Is My Name Okolo Too?

In the Summer of 2015, I met and briefly befriended an interesting and pretty British-Nigerian lady in London for a couple of months. She was a focused intellectual type and an ardent seeker of knowledge. She was introverted and I extraverted. For some inexplicable reason, we had a lot to talk about. Unexpectedly, in September 2015 she announced to me she had gotten a scholarship to study for a PhD in the USA and promised she was going to miss me. That was the last I saw of her and her company. Despite having spent so many hours talking with her about a variety of topics, we never exchanged surnames. It was a sincere Platonic relationship we had.

She returned to the UK on the 25th of July 2019 having completed her PhD and decided to immediately visit her one-time talking buddy. She had bought me a book for my birthday in 2015 and thus remembered the day. She bought me another birthday present, a high capacity pen drive for 2019. The present had a tag which read, “Happy Birthday, Gret Okolo xx, From ***** ******”. This was quite amazing besides my full appreciation for the gift. Okolo is a common name among Delta Ibos but not the Urhobos, I am an Urhobo.

I had to ask her why she thought my surname was Okolo. Her answer was both simple and apt. She explained that when she used to visit me for discussions in 2015, she had observed different guys who came to my flat call me “Okolo”. This was the highlight of my birthday. It made me laugh uncontrollably and after a while, she laughed along with me. It was then my turn to explain to her that my Brethren usually called each other Okolo. She sharply countered my remark, stating she never witnessed me call any of my Brethren, Okolo. She was right. I usually called many of my friends back then “Guynes” or “Akpunwa.”

Life is full of unexpectedness, great and trivial. For four years an acquaintance of mine had thought my name was Okolo. This simply because I did not reject it when my regularly present Brethren used it to address me or catch my attention. “What’s in a name?” is now a much bigger conundrum than I used to think. Well, I have put the thought in a capsule for now and curated the memory.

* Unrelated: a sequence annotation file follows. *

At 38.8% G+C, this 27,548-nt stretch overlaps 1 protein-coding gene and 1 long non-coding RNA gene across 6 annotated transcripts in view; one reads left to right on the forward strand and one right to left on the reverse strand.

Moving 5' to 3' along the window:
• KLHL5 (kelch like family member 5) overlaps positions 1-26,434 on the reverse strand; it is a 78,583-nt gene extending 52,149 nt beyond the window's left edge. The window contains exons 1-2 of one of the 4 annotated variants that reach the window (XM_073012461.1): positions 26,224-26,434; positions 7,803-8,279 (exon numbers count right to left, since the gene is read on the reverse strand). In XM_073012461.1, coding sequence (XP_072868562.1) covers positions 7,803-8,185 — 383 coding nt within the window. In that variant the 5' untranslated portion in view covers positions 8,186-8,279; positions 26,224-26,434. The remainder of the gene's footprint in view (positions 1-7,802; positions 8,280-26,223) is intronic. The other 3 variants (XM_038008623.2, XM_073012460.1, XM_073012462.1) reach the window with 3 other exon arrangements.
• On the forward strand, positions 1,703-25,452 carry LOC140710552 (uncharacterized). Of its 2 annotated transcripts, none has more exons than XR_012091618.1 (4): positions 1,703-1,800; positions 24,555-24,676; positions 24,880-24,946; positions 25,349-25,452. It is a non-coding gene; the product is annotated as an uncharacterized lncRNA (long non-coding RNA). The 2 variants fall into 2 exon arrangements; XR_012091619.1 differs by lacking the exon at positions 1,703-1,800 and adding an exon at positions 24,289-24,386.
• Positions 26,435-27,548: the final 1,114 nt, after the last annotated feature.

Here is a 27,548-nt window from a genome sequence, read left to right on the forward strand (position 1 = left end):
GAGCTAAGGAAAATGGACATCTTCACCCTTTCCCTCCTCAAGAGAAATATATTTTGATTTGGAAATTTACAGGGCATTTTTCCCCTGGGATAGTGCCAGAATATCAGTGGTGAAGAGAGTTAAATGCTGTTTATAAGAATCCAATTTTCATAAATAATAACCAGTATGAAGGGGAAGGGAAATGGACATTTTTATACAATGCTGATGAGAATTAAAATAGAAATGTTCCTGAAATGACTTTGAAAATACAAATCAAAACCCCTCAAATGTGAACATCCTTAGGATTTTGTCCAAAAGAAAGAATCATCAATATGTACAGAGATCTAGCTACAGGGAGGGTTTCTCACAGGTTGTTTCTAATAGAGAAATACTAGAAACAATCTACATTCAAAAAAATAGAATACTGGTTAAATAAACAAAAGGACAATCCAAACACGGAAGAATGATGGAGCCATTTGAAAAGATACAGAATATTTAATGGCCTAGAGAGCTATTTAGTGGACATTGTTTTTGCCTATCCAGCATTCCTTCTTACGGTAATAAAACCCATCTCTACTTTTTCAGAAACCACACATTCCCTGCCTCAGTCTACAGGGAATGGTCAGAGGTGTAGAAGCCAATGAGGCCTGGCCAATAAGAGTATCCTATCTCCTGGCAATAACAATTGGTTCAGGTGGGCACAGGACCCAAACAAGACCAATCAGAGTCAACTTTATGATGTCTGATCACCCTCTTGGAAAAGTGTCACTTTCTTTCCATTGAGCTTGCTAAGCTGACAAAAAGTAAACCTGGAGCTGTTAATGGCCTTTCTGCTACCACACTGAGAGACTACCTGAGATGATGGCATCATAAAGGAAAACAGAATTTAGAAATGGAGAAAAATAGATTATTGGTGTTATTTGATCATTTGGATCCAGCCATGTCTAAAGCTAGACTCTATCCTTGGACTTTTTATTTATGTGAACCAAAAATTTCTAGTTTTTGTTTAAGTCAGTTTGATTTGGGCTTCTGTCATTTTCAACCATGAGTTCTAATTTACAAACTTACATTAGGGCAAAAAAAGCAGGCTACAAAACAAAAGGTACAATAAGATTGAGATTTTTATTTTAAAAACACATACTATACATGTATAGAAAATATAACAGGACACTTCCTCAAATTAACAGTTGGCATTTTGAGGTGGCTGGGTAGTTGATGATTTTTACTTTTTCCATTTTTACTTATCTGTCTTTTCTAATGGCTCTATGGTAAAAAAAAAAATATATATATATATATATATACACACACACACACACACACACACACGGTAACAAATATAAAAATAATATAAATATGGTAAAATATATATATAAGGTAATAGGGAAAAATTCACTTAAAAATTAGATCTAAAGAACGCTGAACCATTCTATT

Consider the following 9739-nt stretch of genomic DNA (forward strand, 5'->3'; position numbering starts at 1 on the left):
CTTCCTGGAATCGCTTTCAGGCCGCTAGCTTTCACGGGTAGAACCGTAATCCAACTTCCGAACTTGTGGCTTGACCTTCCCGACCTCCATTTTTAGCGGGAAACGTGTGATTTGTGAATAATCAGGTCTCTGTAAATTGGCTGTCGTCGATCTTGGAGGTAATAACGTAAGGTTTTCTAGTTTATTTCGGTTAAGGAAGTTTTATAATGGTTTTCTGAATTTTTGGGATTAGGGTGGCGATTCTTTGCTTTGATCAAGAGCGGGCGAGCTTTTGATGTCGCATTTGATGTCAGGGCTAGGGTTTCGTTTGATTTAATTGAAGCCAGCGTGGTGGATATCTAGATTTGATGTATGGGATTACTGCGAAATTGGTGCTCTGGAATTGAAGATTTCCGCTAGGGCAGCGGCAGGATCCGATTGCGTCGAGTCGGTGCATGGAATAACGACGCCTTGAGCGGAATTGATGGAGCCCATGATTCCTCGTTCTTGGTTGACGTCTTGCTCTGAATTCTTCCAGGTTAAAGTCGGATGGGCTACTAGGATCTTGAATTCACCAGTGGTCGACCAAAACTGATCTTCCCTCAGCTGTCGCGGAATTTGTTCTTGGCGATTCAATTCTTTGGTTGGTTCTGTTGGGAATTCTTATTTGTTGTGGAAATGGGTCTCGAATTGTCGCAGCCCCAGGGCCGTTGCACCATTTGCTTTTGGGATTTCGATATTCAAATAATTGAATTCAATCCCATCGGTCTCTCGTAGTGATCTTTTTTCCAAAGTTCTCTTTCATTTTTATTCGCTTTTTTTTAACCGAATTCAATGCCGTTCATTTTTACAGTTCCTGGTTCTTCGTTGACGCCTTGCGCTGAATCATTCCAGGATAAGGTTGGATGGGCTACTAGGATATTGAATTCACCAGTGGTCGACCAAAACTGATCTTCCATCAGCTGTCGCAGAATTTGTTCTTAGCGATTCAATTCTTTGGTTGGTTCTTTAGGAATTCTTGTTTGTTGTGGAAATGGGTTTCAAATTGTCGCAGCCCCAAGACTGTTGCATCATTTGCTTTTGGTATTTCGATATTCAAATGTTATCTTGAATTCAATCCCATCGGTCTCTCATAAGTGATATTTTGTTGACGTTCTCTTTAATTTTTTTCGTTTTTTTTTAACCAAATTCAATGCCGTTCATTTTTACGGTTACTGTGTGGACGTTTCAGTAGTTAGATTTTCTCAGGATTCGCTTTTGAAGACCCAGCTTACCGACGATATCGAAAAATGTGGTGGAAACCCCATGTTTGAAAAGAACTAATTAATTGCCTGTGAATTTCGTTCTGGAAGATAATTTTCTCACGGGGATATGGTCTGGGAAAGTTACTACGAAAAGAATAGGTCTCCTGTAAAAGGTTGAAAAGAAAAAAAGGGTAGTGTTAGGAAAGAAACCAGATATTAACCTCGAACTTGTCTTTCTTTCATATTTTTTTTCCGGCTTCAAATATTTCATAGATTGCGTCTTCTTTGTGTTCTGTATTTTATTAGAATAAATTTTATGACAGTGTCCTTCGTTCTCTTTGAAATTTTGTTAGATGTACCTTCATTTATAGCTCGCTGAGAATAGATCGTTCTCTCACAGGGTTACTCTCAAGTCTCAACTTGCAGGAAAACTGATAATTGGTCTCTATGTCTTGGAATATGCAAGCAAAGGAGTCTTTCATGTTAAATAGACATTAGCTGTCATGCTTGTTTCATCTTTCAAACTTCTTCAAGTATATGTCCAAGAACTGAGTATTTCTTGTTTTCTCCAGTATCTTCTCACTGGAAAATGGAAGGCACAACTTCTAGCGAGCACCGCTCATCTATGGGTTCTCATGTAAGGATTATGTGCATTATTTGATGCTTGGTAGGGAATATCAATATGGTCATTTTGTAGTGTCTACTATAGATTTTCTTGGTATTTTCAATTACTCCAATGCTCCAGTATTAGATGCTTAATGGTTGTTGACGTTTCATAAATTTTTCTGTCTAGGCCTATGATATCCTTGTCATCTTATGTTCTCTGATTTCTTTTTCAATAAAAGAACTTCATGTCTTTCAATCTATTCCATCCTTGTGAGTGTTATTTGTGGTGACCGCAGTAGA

Grimot Nane

A Song for Reassurance: Okpan Arhibo Verses

 

Oruru ro w’egbedere ko taghra

Oruru ro w’egbedere ko taghra

Obor ri guono ughwume ‘sonobrughwe rovwo na’a

Obor ri guono ughwume ‘sonobrughwe rovwo na’a 

 

Oruru ro w’egbedere ko taghra

Oruru ro w’egbedere ko taghra

Abortu ri guono ughwu r’Okpan ‘Oghene rovwo na’a

Itu ri guono ughwume ‘Oghene rovwo na’a 

 

Translation:

Threads that don’t pass [through] the eye of the needle tangle

Threads that don’t pass [through] the eye of the needle tangle

The hands that want Okpan’s death, the Creator will not grant their wish

The hands that want my death, the Creator will not grant their wish

 

Threads that don’t pass [through] the eye of the needle tangle

Threads that don’t pass [through] the eye of the needle tangle

My peers that want my death, God himself will not grant their wish

My peers that want my death, God himself will not grant their wish

Interpretation: the “eye of the needle” represents the vulnerable point of one’s existence which when compromised can cause expiry, sudden death (cf. Achilles Heel). The eye of the needle has no specific location in the physical or spiritual selves. The “thread that tangles” represents an ineffectual weapon, physical or spiritual, the tangling means failure. The only thread that can pass the eye of the needle and cause expiry, has to be ratified by the Creator for one’s expiry to occur. However, the defiant declaration of will or faith by the target is that God will not grant permission for weapons such to be effectual. Fortitude! Continue reading